The association between Down syndrome and advanced maternal age has been long documented (Hook, 1981
). Maternal age of 35 years and older is associated with an increased risk of fetal death (Huang, Sauve, Birkett, Fergusson, & van Walraven, 2008
; Silver, 2007
) and obstetrical complications, perinatal morbidity, and mortality. Children born to mothers younger than 19 or older than 35 years of age have an increased risk of prematurity, congenital anomalies, and risks from other complications of pregnancy (March of Dimes, 2011a
). However, researchers report that pregnancy outcomes previously linked to maternal age are mitigated by poverty (Cunningham et al., 2010
; Markovitz, Cook, Flick, & Leet, 2005
). With poor socioeconomic status, the risk of perinatal morbidity increases after the age of 35, but with adequate income and healthcare, women in that age group experienced only a slight increase in gestational diabetes (GDM), pregnancy-induced hypertension, placenta previa or placental abruption, and cesarean birth (Markovitz et al., 2005
Complications common in pregnant adolescents include low birth weight, preeclampsia and pregnancyinduced hypertension, IUGR, and preterm labor. In younger mothers, socioeconomic factors largely explain increased neonatal mortality risk (Markovitz et al., 2005
). Although much of the literature links advanced maternal age to adverse perinatal outcomes, there is a paucity of data linking advanced maternal age with outcomes of preterm newborns. Recently, Kanungo and colleagues (2011)
reported that among preterm newborns, the odds of survival without major morbidity improved by 5% and mortality (8%), necrotizing enterocolitis (11%), and sepsis (9%) reduced as maternal age group increased by 5 years. Knowledge of these risks and outcomes serves as a guide for counseling women for whom age is a risk factor.
Medical and Obstetric History
Assessment of health factors that may influence pregnancy outcome includes careful evaluation of the woman’s individual medical, gynecologic, obstetric, psychosocial, and environmental history. Pertinent family history of the woman and her partner is necessary for complete evaluation. Maternal-family reproductive health history (e.g., preeclampsia, hypertension, diabetes, preterm birth) may be particularly significant. The additional physiologic stress of pregnancy affects chronic conditions (e.g., diabetes, hypertension, cardiac disease). Likewise, factors such as a recent history of STDs or chemical dependency may be indicative of lifestyle behaviors that threaten maternal-fetal well-being.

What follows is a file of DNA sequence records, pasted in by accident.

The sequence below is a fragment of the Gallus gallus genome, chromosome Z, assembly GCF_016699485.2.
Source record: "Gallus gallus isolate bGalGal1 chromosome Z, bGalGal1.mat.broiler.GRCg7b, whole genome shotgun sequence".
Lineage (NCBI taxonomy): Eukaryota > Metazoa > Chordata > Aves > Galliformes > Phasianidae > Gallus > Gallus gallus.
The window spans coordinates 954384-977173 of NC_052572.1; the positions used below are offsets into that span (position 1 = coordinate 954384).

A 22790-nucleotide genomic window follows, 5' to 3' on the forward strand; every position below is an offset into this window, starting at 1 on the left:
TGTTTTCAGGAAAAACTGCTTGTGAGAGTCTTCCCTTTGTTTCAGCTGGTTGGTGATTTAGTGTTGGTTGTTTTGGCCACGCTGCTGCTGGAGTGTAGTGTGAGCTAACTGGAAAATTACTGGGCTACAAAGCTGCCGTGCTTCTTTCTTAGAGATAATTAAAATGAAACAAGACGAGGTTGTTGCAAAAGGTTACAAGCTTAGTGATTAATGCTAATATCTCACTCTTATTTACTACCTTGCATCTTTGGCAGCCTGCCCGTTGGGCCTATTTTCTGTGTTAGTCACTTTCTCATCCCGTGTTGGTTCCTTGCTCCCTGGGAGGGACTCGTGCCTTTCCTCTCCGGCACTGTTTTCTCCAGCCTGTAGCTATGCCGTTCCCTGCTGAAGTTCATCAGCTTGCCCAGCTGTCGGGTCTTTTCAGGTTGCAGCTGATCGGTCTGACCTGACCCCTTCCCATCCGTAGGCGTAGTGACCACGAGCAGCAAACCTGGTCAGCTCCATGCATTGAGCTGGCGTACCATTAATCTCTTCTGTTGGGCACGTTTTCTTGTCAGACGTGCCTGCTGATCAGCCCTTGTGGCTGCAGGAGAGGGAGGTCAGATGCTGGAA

Obstetric history, such as length of previous labors, cesarean birth, birth weight, gestational age, history of preterm labor or preterm birth, grand multiparity, elective or spontaneous abortion, instrument-assisted birth, previous stillbirth, or uterine or cervical anomaly may indicate potential risks for the current pregnancy. Apply these risk factors within the context of the gestational age. For example, a history of preterm birth would be a pertinent risk to a woman who is presently at 20 weeks’ gestation but is not relevant when the woman is at 37 weeks’ gestation. Note familial history, including cardiac disease, diabetes, and bleeding disorders. The woman may also be affected by her mother’s
obstetric history. There is a familial predisposition to develop preeclampsia. The medical and genetic history of the birth parents serves to guide counseling and testing for predisposed genetic complications. The family history is the most important source of genetic information. The ideal time for genetic screening is before attempting pregnancy. Although general population screening is not considered appropriate, Williams and Lea (2003)
recommend that persons with the following conditions be offered genetic screening:
Developmental disability of unknown etiology, including women with developmental disabilities who present for preconception or prenatal care
Unexplained mental retardation or developmental delay, particularly if the member of the family is related to the patient through females
Family history of fragile X syndrome
Family history that suggests increased risk for specific autosomal recessive disease
Probably the most common indications for genetic counseling and prenatal diagnosis are maternal age and abnormal maternal serum screening. If the initial prenatal risk assessment reveals factors that carry risk for the baby (e.g., Tay-Sachs, sickle cell disease/trait, thalassemia, cystic fibrosis), the woman (and her partner) should be offered genetic counseling and additional testing if the woman so desires.